A COMPROMISE deal between councillors has saved a bid that could see a £22m investment and hundreds of public sector jobs for Bangor.

But the deal only came after Ards councillors attempted to exploit a controversial loophole veto in Ards and North Down Council’s rules to torpedo the idea. In the latest battle of the ongoing Ards versus North Down conflict that has split the council, a crossparty group of nine Ards unionists argued that investing in Bangor would unfairly privilege the seaside city. They wanted the beginnings of a move that could merge all of the council’s office staff together in Bangor city centre scrapped, insisting that it would hurt everywhere else in the borough. And even though council lawyers said they didn’t have a leg to stand on, due to the loophole veto the Ards councillors were still on the verge of blocking the bid before it could even get started.

It was only a rebellion of North Down councillors that resulted in the compromise deal, which sources say has seen Ards councillors drop their veto attempt in exchange for a promise that officials will look into getting more civic facilities and jobs into the Ards area. The result is that consultants will now get to work examining the pros and cons of bringing council staff together in Bangor city centre, though the project has been delayed by several months because of the battle. Merging all of the council’s office and administration staff in a single building has been a long-standing aim of local officials, who feel it would be a more efficient and potentially cheaper way of running local government than the current system that has employees split between buildings in Bangor and Newtownards.

The idea was discussed in a series of behind closed doors meetings and confidential documents in the second half of last year, often to an angry response from Ards councillors. At the end of September, politicians voted to spend 12 months working out the pros and cons of merging all of its office staff in a single location, before making a final decision on the matter near the end of 2023. But the vote specifically set down Bangor city centre as the preferred location for any new office headquarters, with Newtownards town centre only to be ‘investigated as a fallback’ if Bangor turned out to be too expensive or unworkable. Outraged Ards councillors viewed that as a plan to take jobs away from them to hand to Bangor, and tried to have the whole thing blocked. They lodged objections attempting to get September’s vote brought back to the local authority for a second debate – and this time, due to the loophole veto, the merger idea would need to win the explicit support of a supermajority of at least 80% of politicians on the body.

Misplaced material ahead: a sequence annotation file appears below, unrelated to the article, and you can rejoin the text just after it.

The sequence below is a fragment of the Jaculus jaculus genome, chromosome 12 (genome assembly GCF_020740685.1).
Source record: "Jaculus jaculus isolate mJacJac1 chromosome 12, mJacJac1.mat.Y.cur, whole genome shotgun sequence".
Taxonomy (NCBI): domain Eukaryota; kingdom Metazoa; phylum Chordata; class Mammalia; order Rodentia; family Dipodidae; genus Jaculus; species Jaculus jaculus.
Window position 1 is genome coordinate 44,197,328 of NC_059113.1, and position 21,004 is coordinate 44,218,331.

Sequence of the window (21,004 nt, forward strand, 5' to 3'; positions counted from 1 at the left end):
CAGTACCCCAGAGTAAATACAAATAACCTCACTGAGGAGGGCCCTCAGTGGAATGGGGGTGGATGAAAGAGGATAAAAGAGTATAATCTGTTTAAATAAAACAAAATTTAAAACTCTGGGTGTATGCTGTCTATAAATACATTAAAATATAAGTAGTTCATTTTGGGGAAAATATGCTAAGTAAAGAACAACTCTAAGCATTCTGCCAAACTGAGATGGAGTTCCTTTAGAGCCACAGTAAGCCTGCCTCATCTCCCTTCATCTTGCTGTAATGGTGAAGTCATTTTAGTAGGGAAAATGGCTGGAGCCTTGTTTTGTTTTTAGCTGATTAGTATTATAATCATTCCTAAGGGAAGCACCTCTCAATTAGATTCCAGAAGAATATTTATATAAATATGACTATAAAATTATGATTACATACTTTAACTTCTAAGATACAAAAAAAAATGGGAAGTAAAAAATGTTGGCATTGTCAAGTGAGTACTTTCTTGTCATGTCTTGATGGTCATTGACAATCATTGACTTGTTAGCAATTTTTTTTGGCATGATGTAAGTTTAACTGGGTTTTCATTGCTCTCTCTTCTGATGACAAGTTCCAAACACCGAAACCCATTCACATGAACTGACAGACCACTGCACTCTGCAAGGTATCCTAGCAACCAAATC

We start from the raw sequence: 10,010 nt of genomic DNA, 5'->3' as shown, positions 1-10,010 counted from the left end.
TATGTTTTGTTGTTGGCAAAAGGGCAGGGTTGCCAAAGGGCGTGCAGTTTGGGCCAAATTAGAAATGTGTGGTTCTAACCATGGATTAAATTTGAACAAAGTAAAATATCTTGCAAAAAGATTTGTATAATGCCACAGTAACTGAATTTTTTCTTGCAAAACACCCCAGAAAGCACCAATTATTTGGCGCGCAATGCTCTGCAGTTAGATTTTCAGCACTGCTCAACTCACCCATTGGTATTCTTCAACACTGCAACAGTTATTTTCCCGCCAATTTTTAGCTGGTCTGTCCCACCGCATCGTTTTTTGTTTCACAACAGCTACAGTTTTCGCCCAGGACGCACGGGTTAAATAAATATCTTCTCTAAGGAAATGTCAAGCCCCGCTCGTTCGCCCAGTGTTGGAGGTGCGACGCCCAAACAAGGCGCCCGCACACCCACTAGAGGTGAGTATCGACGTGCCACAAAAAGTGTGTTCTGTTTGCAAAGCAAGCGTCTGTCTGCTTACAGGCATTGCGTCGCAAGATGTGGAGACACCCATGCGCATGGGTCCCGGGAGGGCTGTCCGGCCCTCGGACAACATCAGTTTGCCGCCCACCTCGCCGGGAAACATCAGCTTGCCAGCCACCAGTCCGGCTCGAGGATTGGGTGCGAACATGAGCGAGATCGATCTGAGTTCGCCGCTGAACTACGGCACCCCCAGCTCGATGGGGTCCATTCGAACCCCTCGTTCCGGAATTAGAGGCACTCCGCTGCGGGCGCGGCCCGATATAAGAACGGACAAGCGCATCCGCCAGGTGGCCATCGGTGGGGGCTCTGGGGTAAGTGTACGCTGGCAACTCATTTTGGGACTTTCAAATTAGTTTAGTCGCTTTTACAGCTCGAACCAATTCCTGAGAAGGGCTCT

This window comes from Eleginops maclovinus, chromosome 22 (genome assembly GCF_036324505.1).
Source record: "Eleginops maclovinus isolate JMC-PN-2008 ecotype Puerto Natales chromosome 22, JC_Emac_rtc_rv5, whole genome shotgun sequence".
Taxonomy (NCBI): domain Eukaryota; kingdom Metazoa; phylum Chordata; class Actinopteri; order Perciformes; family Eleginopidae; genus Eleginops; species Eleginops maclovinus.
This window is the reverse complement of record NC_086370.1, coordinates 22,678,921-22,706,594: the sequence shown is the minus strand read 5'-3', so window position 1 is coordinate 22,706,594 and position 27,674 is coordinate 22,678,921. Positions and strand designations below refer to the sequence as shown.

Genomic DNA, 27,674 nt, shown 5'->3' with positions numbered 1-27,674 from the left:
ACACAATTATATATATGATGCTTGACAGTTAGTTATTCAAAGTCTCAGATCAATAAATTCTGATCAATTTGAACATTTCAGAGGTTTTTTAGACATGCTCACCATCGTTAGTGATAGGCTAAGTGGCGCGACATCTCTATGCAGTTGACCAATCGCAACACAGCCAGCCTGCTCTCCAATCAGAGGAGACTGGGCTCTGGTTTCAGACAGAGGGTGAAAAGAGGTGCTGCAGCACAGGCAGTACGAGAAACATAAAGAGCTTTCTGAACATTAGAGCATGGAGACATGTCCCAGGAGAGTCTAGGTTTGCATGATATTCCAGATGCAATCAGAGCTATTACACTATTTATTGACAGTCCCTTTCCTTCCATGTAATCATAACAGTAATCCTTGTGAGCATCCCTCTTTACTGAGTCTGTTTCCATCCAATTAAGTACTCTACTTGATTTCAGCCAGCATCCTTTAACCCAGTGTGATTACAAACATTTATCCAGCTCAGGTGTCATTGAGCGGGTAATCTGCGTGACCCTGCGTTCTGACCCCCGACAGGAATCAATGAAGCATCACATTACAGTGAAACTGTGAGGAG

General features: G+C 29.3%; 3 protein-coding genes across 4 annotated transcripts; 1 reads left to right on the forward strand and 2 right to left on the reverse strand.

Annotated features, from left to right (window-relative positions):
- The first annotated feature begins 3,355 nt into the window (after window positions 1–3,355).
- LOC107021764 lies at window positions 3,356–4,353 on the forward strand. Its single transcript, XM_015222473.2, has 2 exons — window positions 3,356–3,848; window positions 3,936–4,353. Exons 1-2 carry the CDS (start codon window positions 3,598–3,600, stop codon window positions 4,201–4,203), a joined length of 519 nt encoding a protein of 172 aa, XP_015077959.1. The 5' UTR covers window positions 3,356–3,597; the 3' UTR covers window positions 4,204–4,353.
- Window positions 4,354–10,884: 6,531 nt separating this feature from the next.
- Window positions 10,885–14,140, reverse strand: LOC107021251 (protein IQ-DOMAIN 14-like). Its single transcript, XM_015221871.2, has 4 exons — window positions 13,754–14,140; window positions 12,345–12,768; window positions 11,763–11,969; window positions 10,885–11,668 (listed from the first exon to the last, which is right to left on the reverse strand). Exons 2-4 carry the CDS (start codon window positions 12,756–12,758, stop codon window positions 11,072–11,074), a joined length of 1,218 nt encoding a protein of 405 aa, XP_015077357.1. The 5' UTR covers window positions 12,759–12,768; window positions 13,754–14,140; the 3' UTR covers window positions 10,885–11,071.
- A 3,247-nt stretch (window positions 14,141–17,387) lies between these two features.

The nine Ards councillors who tried to block the merger together make up 22% of the council, meaning that by themselves they had the power to torpedo the bid simply by voting against it at that second debate. Confidential council documents seen by the Spectator show that the local authority’s own lawyers said the nine councillors didn’t have a leg to stand on, all of their objections dismissed as without merit. But the loophole veto would have brought the move back for the second debate and supermajority vote anyway. The cross-party unionist group argued that the merger, which they stated would involve £22m of council investment over several years, would unfairly privilege Bangor, thereby hurting citizens in every other district of Ards and North Down.

Picking Bangor as the preferred location meant that ‘a direction of travel’ had improperly been set towards the city for any new council headquarters, they argued, while also raising procedural issues around the way September’s debate was heard. However council lawyers stated that any idea of this nature has to pick a preferred location in order to properly consider the merits of the scheme, and there’s no problem with Bangor being that pick. Lawyers also dismissed the idea that September’s vote sets the direction of travel towards Bangor. The vote is not a final decision on the matter, they pointed out, but will only hire consultants to carry out complicated analysis of many aspects of the merger, including its potential location. They also stated that officials would not leave council office buildings in Ards empty, and had already flagged up the potential of the NHS taking them over, thereby bringing health sector jobs to town. Added lawyers: “It is trite, but worth reminding oneself, that council headquarters serve all residents, not just those in [the specific district] within which it is located.” Lawyers also pointed out that any public purse savings or increased spending as a result of the scheme would be felt by all ratepayers across the borough equally, not just in one single district. The second debate was dropped after Ards councillors agreed to back away from the veto in the compromise deal, allowing the consultants voted for in September to get to work.